There are still four countries in the world that allow commercial whaling: Iceland, Norway, and Japan. The Faroe Islands, owned by Denmark, also still hunt whales and dolphins. Japan withdrew from the IWC in 2018 in order to resume commercial whaling this year.
But there is some good news > the only two whaling companies in Iceland decided not to hunt whales this past summer 2019 for the first time in 17 years. The reasons they say are lack of boat preparation, and a larger no-fishing coastal zone, but it appears that the collapse of demand may be the real reason. News posts tell us that whaling in Iceland is actually a money losing proposition. Either way, this is great news.
In 1982, the International Whaling Commission (IWC) agreed to stop all commercial whaling by 1986. Unlike other whaling nations, Iceland did not take out an ‘objection’, but once the ban was in place, continued a small “scientific whaling” program, hunting a few dozen whales each year until 1989. It left the IWC, abruptly, in 1992.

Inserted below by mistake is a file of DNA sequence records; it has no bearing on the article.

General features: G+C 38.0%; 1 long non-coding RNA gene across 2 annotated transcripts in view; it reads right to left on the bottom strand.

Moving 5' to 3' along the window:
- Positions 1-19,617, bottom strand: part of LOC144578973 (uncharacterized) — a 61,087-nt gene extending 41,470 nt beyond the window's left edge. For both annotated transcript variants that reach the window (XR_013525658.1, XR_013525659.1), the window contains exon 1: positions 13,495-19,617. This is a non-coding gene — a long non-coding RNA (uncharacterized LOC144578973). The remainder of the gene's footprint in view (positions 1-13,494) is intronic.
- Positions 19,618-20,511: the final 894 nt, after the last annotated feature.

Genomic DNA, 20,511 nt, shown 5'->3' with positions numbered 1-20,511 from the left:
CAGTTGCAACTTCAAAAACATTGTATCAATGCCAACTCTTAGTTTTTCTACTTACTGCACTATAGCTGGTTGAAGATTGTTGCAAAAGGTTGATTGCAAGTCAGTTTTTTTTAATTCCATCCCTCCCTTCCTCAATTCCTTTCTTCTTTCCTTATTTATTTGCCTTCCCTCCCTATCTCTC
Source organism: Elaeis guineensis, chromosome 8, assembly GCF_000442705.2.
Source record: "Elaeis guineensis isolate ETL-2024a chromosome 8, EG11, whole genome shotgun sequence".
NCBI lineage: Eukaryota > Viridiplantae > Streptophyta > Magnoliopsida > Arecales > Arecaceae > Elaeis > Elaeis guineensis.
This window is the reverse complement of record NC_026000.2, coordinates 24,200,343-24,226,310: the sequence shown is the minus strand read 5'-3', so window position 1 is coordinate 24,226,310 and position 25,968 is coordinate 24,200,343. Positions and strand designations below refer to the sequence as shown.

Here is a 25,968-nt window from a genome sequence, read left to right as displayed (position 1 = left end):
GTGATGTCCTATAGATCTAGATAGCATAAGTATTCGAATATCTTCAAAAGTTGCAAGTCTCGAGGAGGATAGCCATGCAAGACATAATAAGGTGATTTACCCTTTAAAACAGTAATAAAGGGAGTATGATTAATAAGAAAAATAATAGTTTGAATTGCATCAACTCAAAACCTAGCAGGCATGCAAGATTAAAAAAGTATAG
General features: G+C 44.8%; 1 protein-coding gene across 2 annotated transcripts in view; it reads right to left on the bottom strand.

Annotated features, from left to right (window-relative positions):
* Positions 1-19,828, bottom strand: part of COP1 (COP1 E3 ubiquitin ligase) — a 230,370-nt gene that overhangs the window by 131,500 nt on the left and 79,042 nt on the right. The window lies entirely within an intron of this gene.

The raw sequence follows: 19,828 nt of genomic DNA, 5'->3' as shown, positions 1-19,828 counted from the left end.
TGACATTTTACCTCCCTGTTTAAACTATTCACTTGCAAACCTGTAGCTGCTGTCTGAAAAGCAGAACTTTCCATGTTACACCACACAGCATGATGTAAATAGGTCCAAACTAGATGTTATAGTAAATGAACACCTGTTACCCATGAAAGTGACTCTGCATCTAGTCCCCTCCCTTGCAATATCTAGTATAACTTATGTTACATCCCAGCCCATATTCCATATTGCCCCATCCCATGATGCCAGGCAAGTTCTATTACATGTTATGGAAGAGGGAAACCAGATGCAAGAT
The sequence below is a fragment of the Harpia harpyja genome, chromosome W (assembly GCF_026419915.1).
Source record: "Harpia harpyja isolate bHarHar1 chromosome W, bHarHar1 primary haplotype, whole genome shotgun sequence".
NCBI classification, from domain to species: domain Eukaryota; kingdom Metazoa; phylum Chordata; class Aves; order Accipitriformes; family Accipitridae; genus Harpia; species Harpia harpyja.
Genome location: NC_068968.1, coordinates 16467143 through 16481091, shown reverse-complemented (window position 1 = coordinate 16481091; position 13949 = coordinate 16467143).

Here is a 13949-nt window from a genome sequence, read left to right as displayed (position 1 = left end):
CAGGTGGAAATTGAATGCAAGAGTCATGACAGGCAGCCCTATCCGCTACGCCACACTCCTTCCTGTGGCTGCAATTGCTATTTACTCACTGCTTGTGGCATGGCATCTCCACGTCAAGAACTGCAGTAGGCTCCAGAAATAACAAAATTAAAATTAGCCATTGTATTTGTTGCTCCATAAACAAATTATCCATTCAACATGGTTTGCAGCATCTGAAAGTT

"Whaling is neither humane nor economically lucrative — yet Japan's Prime Minister Shinzō Abe is resurrecting the practice as a symbol of nationalism." https://www.newstatesman.com/world/asia/2019/07/why-japan-reviving-cruel-practice-whale-hunting-after-31-years
In Iceland, whalers hunt endangered fin whales and minke whales, yet whale meat is not even a traditional food in there. Most of it is exported to Japan, with a small amount served to tourists. Fortunately global demand for whale meat has plummeted, to the point that whalers are using it for dog treats, iron supplements and even a so-called flavoring for beer.
Just for clarification, "commercial whaling was banned by the International Whaling Commission (IWC) in 1986, making an exemption for indigenous whaling for subsistence." https://nordicwanders.com/blog/2018/10/whaling-in-the-nordic-countries